Vintage Photo: 33,100 Gallons of Wine Flushed Into L.A. Gutter in 1920 at Start of Prohibition
What do you do when the new law of the land forbids the sale of alcohol, and you're in the wine-making business? At the start of 1920, when prohibition went into effect in the U.S. that's the exact predicament one Los Angeles-area winery faced, and they opted to get rid of the wine. Specifically, they poured it all out into the gutter.
The City of L.A.'s history of the El Pueblo de Los Angeles explains the Italian—and winemaking—origins of Olvera Street:
By 1869, Los Angeles had established itself as California's wine center, producing four million gallons of wine annually. Until 1877, Olvera Street was known as Calle de la Vignas or Vine Street because of the prevalence of wine making in the area.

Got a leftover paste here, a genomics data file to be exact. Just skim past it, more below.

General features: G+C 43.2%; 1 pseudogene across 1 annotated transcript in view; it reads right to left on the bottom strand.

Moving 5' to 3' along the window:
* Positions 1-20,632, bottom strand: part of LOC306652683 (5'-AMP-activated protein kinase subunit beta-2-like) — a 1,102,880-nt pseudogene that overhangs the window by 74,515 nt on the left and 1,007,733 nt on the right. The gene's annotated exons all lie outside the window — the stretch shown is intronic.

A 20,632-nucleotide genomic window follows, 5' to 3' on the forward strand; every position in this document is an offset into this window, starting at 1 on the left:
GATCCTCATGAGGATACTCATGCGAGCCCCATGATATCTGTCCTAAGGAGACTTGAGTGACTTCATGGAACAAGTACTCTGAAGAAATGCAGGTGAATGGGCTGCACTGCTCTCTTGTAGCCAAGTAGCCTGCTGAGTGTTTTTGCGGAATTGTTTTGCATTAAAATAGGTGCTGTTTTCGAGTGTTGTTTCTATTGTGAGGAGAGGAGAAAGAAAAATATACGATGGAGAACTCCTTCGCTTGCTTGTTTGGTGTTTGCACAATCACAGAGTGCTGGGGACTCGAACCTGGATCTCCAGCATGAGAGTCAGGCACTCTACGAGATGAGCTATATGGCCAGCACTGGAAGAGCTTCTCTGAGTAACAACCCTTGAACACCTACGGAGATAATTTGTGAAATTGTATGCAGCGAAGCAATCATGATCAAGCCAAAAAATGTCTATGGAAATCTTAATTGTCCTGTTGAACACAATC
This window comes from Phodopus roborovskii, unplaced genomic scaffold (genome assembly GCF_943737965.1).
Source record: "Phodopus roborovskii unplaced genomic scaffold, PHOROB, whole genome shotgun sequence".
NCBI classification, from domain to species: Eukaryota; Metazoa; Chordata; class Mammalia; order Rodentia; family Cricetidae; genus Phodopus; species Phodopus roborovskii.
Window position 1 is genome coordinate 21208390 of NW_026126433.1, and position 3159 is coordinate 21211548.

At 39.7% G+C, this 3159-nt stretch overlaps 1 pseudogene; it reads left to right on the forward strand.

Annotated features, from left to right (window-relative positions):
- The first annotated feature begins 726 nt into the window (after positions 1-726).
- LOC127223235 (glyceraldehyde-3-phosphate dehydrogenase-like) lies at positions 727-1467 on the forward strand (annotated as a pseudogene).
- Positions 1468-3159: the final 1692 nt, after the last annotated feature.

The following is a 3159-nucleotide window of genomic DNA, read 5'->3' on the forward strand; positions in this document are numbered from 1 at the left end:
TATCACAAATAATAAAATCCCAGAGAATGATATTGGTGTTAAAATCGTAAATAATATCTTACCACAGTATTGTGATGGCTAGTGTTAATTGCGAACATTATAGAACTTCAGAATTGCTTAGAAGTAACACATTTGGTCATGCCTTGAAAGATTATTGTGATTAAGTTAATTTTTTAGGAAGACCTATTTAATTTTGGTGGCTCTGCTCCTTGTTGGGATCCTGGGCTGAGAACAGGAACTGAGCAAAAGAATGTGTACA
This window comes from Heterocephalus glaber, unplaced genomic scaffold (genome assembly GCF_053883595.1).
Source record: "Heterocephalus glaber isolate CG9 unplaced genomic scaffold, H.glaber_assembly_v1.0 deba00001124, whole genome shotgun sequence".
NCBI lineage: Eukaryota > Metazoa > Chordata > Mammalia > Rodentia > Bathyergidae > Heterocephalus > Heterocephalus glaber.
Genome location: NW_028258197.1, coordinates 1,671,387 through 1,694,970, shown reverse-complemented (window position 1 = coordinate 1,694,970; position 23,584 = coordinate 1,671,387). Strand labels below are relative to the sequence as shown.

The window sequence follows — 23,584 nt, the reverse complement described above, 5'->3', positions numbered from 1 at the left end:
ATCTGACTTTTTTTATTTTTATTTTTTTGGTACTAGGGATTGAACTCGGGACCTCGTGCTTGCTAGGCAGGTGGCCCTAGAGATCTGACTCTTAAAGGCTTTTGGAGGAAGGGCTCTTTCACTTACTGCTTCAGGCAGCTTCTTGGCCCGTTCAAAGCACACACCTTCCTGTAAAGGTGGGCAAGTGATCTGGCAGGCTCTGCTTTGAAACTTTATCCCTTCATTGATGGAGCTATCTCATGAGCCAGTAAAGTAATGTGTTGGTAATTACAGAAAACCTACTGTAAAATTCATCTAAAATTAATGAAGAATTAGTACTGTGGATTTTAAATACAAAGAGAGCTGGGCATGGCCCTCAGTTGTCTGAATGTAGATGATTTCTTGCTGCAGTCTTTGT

The North Cucamonga Winery was leased by Giacomo and Giovanni Vai (they'd taken it over in 1899 when it was the Valla-Tononi Winery).
In this photo dated February 1920, over 30,000 gallons of wine are being flushed out of the winery and into the gutter. What a waste, right? While bootleggers, bathtub gin, and speakeasies flourished, by 1933, Prohibition was officially repealed, marking an end to just over 13 dry years in our nation's history. We'll drink to that!